When the temperatures were higher than normal in January, many believed the weather would get back to normal soon.
Winter months at the University of Michigan normally consist of below-freezing temperatures and a lot of snow. But here, in the middle of February, some might say Spring Break has arrived early.
Many students have expressed their appreciation of the sunny days. The Michigan Students account wrote on Twitter, “Ann Arbor’s sunshine and clear, blue skies is making me feel all kinds of happy today!”
Despite a positive reaction to the warmth, a new study led by Ian Winkelstern, a postdoctoral researcher in the Department of Earth and Environmental Sciences at the University, found this latest warming to be harmful to rising sea levels.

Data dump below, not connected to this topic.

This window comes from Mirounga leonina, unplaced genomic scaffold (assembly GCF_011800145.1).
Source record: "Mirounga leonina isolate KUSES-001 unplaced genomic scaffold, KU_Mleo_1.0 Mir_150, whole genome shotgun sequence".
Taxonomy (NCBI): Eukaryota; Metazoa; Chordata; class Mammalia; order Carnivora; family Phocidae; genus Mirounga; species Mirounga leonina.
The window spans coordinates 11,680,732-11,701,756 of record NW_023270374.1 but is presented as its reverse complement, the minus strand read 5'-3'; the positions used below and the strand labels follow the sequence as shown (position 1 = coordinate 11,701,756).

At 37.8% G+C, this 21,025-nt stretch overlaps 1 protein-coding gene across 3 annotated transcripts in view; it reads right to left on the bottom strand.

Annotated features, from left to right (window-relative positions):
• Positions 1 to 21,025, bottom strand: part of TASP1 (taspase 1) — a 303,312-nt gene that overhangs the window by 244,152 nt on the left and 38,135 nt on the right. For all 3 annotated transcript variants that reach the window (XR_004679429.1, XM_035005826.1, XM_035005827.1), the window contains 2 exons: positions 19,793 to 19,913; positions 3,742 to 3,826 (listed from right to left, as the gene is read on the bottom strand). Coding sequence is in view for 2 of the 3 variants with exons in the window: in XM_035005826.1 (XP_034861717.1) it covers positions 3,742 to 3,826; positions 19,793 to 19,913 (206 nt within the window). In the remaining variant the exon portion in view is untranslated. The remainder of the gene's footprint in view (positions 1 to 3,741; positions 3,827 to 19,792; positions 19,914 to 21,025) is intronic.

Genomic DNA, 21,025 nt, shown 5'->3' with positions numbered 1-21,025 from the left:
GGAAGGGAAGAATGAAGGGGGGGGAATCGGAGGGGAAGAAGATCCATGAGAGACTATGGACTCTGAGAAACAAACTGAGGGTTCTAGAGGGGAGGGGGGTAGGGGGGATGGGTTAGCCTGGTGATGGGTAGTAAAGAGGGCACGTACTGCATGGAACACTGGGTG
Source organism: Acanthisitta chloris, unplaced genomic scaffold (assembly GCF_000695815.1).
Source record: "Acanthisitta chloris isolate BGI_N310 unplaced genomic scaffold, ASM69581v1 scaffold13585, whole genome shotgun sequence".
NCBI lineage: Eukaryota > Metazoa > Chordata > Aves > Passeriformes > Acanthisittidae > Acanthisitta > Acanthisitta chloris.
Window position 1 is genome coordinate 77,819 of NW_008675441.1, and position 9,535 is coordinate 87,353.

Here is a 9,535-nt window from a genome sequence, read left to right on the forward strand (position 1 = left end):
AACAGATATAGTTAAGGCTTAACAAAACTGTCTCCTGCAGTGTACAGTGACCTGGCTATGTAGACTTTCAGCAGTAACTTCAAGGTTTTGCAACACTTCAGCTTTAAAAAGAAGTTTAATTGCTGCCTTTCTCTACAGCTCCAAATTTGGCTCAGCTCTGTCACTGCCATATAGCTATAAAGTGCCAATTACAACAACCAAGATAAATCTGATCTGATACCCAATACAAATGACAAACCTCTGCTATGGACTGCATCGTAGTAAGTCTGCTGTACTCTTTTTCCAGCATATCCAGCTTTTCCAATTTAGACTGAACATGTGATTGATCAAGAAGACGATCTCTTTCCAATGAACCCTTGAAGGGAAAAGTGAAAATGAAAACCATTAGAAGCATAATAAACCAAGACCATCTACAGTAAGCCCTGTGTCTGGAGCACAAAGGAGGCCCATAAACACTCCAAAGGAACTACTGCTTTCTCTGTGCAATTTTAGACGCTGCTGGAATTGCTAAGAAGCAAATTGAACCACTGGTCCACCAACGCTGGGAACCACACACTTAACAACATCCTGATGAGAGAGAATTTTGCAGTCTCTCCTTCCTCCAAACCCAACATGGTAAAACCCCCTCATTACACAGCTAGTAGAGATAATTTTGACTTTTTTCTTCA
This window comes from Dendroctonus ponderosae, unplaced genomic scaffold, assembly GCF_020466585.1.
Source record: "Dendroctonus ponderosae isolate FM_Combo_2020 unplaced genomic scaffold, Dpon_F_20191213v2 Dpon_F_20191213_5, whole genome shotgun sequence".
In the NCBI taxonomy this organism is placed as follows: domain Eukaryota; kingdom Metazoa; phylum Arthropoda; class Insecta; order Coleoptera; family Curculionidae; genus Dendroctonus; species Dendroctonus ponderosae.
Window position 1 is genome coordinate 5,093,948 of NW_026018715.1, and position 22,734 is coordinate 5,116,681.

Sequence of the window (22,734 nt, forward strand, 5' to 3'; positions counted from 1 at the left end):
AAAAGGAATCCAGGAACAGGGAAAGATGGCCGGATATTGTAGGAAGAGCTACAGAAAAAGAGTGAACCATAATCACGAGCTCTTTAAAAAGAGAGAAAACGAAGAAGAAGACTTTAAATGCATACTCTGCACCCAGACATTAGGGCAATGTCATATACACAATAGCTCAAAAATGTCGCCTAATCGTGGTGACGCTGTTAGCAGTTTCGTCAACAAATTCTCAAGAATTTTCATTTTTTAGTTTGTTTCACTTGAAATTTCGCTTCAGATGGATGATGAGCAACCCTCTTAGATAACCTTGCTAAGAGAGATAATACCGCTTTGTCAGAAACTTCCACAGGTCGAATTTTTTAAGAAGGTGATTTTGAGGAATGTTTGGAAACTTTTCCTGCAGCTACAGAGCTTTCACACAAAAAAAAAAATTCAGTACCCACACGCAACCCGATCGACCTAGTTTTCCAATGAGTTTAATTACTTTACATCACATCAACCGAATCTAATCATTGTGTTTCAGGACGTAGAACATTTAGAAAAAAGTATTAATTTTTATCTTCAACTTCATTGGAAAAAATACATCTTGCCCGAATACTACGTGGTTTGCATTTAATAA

The last time it was this warm, cold water that had melted from Greenland’s ice sheets was flowing as far down the Atlantic Ocean as Bermuda, altering the ecosystem and changing the ocean’s climate. Winkelstern told the Michigan News this could destroy the coral reefs of Bermuda, flood North America and cause Europe’s temperature to drop.
“If a big enough chunk of Greenland falls off, which has clearly happened in the past and has clearly caused these dramatic changes in the past, there’s no reason to think it couldn’t happen again,” Winkelstern told the Michigan News. “We’re doing a pretty good job of melting it right now.”
Regardless of whether this warm-up is from the effects of climate change, get ready for the warm days and sunny skies to continue this weekend and next week.